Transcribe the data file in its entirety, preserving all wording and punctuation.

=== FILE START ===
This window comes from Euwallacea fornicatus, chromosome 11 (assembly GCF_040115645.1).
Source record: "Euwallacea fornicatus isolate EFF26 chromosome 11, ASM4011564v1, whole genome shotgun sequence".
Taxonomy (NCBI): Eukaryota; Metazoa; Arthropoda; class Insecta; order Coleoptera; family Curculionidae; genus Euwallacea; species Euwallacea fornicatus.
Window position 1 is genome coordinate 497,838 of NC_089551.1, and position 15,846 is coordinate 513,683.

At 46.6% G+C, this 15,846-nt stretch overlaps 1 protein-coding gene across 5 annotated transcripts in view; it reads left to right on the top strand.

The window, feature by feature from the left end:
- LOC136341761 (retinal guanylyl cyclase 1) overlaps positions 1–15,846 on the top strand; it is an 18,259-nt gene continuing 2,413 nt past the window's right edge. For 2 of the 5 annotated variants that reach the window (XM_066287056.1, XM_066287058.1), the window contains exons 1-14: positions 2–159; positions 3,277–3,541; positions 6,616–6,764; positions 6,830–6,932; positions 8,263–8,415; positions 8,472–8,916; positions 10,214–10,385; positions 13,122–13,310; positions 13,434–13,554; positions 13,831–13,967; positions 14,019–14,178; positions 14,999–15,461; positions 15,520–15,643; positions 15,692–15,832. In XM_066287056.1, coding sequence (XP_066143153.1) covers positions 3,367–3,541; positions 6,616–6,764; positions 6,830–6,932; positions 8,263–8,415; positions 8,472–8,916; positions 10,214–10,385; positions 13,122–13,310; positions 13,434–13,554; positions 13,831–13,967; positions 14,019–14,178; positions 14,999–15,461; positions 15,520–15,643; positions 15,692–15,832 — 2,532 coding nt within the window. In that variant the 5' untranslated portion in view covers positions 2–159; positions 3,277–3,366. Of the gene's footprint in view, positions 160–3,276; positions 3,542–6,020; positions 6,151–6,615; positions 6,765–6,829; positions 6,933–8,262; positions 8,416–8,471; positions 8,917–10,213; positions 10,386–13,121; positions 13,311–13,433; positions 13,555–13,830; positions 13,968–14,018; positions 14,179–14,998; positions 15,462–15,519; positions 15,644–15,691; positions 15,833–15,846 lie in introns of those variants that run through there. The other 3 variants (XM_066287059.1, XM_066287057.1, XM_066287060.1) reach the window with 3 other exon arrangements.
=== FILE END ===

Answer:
This window comes from Euwallacea fornicatus, chromosome 11 (assembly GCF_040115645.1).
Source record: "Euwallacea fornicatus isolate EFF26 chromosome 11, ASM4011564v1, whole genome shotgun sequence".
Taxonomy (NCBI): Eukaryota; Metazoa; Arthropoda; class Insecta; order Coleoptera; family Curculionidae; genus Euwallacea; species Euwallacea fornicatus.
Window position 1 is genome coordinate 497,838 of NC_089551.1, and position 15,846 is coordinate 513,683.

At 46.6% G+C, this 15,846-nt stretch overlaps 1 protein-coding gene across 5 annotated transcripts in view; it reads left to right on the top strand.

The window, feature by feature from the left end:
- LOC136341761 (retinal guanylyl cyclase 1) overlaps positions 1–15,846 on the top strand; it is an 18,259-nt gene continuing 2,413 nt past the window's right edge. For 2 of the 5 annotated variants that reach the window (XM_066287056.1, XM_066287058.1), the window contains exons 1-14: positions 2–159; positions 3,277–3,541; positions 6,616–6,764; positions 6,830–6,932; positions 8,263–8,415; positions 8,472–8,916; positions 10,214–10,385; positions 13,122–13,310; positions 13,434–13,554; positions 13,831–13,967; positions 14,019–14,178; positions 14,999–15,461; positions 15,520–15,643; positions 15,692–15,832. In XM_066287056.1, coding sequence (XP_066143153.1) covers positions 3,367–3,541; positions 6,616–6,764; positions 6,830–6,932; positions 8,263–8,415; positions 8,472–8,916; positions 10,214–10,385; positions 13,122–13,310; positions 13,434–13,554; positions 13,831–13,967; positions 14,019–14,178; positions 14,999–15,461; positions 15,520–15,643; positions 15,692–15,832 — 2,532 coding nt within the window. In that variant the 5' untranslated portion in view covers positions 2–159; positions 3,277–3,366. Of the gene's footprint in view, positions 160–3,276; positions 3,542–6,020; positions 6,151–6,615; positions 6,765–6,829; positions 6,933–8,262; positions 8,416–8,471; positions 8,917–10,213; positions 10,386–13,121; positions 13,311–13,433; positions 13,555–13,830; positions 13,968–14,018; positions 14,179–14,998; positions 15,462–15,519; positions 15,644–15,691; positions 15,833–15,846 lie in introns of those variants that run through there. The other 3 variants (XM_066287059.1, XM_066287057.1, XM_066287060.1) reach the window with 3 other exon arrangements.